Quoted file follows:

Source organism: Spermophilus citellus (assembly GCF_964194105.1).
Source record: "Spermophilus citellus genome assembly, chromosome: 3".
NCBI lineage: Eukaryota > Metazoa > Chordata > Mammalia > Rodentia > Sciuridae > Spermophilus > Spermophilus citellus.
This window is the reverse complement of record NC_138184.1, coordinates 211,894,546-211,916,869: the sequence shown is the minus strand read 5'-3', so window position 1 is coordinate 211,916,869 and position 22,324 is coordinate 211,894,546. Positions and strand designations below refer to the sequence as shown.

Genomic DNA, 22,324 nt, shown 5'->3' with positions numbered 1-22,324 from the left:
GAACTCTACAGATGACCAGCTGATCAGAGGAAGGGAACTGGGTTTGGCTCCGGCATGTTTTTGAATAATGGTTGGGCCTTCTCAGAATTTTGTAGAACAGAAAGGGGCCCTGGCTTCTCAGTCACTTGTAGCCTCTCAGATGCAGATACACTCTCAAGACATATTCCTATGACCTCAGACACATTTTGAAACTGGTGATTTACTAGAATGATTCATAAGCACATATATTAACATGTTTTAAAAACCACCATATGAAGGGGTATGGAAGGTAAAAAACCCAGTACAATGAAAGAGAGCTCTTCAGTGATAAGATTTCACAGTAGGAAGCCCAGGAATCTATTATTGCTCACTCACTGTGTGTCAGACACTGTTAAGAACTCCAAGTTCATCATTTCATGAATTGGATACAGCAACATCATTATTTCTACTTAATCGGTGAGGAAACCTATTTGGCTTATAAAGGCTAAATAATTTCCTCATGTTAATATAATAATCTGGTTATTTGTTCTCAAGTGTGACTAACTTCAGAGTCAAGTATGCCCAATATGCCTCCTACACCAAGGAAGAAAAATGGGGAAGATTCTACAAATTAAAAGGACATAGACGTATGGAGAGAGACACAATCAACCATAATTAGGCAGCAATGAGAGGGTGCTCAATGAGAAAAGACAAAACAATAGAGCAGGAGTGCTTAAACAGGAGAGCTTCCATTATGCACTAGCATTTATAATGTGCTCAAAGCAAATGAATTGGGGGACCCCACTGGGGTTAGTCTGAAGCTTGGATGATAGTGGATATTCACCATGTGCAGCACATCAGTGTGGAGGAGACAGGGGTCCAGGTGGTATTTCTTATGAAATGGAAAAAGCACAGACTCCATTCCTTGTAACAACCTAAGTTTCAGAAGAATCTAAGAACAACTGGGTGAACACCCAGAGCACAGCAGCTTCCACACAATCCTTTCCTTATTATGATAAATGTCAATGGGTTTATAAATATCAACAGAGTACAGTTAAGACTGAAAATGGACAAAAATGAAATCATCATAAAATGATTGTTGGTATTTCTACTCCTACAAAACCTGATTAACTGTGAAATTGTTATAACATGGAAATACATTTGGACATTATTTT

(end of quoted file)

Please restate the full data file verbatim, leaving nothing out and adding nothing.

Source organism: Spermophilus citellus (assembly GCF_964194105.1).
Source record: "Spermophilus citellus genome assembly, chromosome: 3".
NCBI lineage: Eukaryota > Metazoa > Chordata > Mammalia > Rodentia > Sciuridae > Spermophilus > Spermophilus citellus.
This window is the reverse complement of record NC_138184.1, coordinates 211,894,546-211,916,869: the sequence shown is the minus strand read 5'-3', so window position 1 is coordinate 211,916,869 and position 22,324 is coordinate 211,894,546. Positions and strand designations below refer to the sequence as shown.

Genomic DNA, 22,324 nt, shown 5'->3' with positions numbered 1-22,324 from the left:
GAACTCTACAGATGACCAGCTGATCAGAGGAAGGGAACTGGGTTTGGCTCCGGCATGTTTTTGAATAATGGTTGGGCCTTCTCAGAATTTTGTAGAACAGAAAGGGGCCCTGGCTTCTCAGTCACTTGTAGCCTCTCAGATGCAGATACACTCTCAAGACATATTCCTATGACCTCAGACACATTTTGAAACTGGTGATTTACTAGAATGATTCATAAGCACATATATTAACATGTTTTAAAAACCACCATATGAAGGGGTATGGAAGGTAAAAAACCCAGTACAATGAAAGAGAGCTCTTCAGTGATAAGATTTCACAGTAGGAAGCCCAGGAATCTATTATTGCTCACTCACTGTGTGTCAGACACTGTTAAGAACTCCAAGTTCATCATTTCATGAATTGGATACAGCAACATCATTATTTCTACTTAATCGGTGAGGAAACCTATTTGGCTTATAAAGGCTAAATAATTTCCTCATGTTAATATAATAATCTGGTTATTTGTTCTCAAGTGTGACTAACTTCAGAGTCAAGTATGCCCAATATGCCTCCTACACCAAGGAAGAAAAATGGGGAAGATTCTACAAATTAAAAGGACATAGACGTATGGAGAGAGACACAATCAACCATAATTAGGCAGCAATGAGAGGGTGCTCAATGAGAAAAGACAAAACAATAGAGCAGGAGTGCTTAAACAGGAGAGCTTCCATTATGCACTAGCATTTATAATGTGCTCAAAGCAAATGAATTGGGGGACCCCACTGGGGTTAGTCTGAAGCTTGGATGATAGTGGATATTCACCATGTGCAGCACATCAGTGTGGAGGAGACAGGGGTCCAGGTGGTATTTCTTATGAAATGGAAAAAGCACAGACTCCATTCCTTGTAACAACCTAAGTTTCAGAAGAATCTAAGAACAACTGGGTGAACACCCAGAGCACAGCAGCTTCCACACAATCCTTTCCTTATTATGATAAATGTCAATGGGTTTATAAATATCAACAGAGTACAGTTAAGACTGAAAATGGACAAAAATGAAATCATCATAAAATGATTGTTGGTATTTCTACTCCTACAAAACCTGATTAACTGTGAAATTGTTATAACATGGAAATACATTTGGACATTATTTT